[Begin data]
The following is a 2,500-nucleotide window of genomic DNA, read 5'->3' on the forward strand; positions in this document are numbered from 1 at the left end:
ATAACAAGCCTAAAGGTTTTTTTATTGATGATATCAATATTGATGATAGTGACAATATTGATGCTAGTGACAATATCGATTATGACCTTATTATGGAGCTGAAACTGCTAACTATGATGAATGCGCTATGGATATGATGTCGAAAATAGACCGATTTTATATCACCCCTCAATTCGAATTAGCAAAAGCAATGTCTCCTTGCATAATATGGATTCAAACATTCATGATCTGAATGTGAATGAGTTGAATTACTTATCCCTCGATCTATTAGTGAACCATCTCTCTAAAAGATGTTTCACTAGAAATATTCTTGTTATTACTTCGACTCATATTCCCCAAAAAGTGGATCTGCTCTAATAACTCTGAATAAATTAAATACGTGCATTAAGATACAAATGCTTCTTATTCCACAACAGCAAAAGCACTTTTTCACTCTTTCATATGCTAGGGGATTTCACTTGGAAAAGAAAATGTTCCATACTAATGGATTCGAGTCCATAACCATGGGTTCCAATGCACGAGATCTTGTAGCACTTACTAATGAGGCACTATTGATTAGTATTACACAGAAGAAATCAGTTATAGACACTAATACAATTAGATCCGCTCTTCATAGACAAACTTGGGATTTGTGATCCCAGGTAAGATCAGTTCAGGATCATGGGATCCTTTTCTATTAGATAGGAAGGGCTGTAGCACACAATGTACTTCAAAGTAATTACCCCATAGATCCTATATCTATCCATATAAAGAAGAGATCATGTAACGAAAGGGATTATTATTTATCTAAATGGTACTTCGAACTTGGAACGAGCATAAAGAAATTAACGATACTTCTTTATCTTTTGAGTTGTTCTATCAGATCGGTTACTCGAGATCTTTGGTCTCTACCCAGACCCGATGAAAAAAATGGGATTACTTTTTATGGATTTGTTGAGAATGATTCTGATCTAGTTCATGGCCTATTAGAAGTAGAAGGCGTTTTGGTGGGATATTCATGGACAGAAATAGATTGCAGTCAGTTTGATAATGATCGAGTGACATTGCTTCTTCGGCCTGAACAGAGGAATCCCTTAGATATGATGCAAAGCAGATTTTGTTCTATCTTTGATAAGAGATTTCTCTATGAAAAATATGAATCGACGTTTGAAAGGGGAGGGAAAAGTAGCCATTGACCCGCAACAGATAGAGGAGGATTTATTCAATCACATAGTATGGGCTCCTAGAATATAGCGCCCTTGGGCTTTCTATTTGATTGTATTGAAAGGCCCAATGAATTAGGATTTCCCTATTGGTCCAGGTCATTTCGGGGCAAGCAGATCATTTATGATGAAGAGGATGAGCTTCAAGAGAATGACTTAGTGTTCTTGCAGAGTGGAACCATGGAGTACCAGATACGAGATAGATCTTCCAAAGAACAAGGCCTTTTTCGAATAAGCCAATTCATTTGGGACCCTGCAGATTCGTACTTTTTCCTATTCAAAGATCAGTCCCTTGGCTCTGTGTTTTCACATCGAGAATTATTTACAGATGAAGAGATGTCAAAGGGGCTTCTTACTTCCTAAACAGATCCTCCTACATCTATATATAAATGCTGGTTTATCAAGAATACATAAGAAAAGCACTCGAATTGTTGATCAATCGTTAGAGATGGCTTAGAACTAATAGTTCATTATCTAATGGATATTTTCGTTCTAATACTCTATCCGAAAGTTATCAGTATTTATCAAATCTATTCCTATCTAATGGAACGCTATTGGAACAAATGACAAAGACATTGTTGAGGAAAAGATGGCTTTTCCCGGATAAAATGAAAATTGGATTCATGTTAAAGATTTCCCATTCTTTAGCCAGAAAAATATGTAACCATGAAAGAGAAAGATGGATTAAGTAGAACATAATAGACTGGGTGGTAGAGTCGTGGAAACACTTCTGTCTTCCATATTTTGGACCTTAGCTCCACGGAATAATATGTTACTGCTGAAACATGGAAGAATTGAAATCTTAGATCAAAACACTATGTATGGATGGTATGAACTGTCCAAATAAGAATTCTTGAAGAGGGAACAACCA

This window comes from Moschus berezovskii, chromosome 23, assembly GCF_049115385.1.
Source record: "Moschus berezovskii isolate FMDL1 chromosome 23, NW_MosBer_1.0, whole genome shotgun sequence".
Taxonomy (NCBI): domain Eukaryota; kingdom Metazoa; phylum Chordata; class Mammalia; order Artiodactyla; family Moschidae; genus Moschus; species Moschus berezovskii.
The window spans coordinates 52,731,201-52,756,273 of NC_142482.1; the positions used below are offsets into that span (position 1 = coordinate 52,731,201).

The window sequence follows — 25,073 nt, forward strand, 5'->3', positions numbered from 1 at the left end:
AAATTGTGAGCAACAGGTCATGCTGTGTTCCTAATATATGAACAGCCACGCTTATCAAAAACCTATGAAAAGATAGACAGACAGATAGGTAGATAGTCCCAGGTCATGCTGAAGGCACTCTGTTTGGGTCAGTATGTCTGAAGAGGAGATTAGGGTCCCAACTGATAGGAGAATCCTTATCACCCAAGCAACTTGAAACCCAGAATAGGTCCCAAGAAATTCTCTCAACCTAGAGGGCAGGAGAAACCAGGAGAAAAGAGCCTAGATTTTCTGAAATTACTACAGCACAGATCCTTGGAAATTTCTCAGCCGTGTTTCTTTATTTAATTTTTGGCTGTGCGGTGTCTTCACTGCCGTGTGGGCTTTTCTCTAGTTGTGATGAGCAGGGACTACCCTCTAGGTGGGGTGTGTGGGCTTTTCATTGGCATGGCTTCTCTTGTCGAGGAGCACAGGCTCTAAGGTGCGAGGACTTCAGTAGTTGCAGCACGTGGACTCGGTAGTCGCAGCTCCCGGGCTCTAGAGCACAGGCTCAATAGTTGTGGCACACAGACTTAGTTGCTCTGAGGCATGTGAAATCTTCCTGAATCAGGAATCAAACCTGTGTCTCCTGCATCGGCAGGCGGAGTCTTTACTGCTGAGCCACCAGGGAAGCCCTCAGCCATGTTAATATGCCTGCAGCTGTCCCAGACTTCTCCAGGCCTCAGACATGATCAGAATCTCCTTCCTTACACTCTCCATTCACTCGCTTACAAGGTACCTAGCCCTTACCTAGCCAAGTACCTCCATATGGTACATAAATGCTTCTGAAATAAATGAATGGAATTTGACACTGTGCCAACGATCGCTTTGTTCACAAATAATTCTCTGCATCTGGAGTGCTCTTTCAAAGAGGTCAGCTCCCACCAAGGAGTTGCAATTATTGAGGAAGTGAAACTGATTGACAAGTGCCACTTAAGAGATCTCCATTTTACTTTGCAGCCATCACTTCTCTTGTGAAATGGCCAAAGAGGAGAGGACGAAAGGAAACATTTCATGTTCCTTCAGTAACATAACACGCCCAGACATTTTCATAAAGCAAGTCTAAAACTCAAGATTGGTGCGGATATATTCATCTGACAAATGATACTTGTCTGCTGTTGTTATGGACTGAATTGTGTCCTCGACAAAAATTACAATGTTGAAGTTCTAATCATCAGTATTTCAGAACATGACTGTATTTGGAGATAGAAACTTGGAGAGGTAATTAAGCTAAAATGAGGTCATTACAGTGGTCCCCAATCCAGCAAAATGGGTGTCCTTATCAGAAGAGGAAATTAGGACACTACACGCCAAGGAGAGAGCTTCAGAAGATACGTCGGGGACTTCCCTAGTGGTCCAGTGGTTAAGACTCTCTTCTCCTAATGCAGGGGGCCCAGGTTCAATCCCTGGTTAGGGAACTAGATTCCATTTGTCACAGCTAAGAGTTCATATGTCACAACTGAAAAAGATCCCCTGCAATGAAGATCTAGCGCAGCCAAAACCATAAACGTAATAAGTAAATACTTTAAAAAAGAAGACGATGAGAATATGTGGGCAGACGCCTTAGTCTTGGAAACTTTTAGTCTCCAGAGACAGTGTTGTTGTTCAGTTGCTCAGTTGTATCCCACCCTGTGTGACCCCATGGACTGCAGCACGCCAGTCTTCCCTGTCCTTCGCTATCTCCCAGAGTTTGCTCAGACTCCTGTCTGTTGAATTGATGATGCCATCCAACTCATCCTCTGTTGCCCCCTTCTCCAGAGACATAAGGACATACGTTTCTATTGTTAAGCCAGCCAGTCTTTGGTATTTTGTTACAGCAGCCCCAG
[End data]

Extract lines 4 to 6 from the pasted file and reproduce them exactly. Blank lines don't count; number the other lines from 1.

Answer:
Source record: "Moschus berezovskii isolate FMDL1 chromosome 23, NW_MosBer_1.0, whole genome shotgun sequence".
Taxonomy (NCBI): domain Eukaryota; kingdom Metazoa; phylum Chordata; class Mammalia; order Artiodactyla; family Moschidae; genus Moschus; species Moschus berezovskii.
The window spans coordinates 52,731,201-52,756,273 of NC_142482.1; the positions used below are offsets into that span (position 1 = coordinate 52,731,201).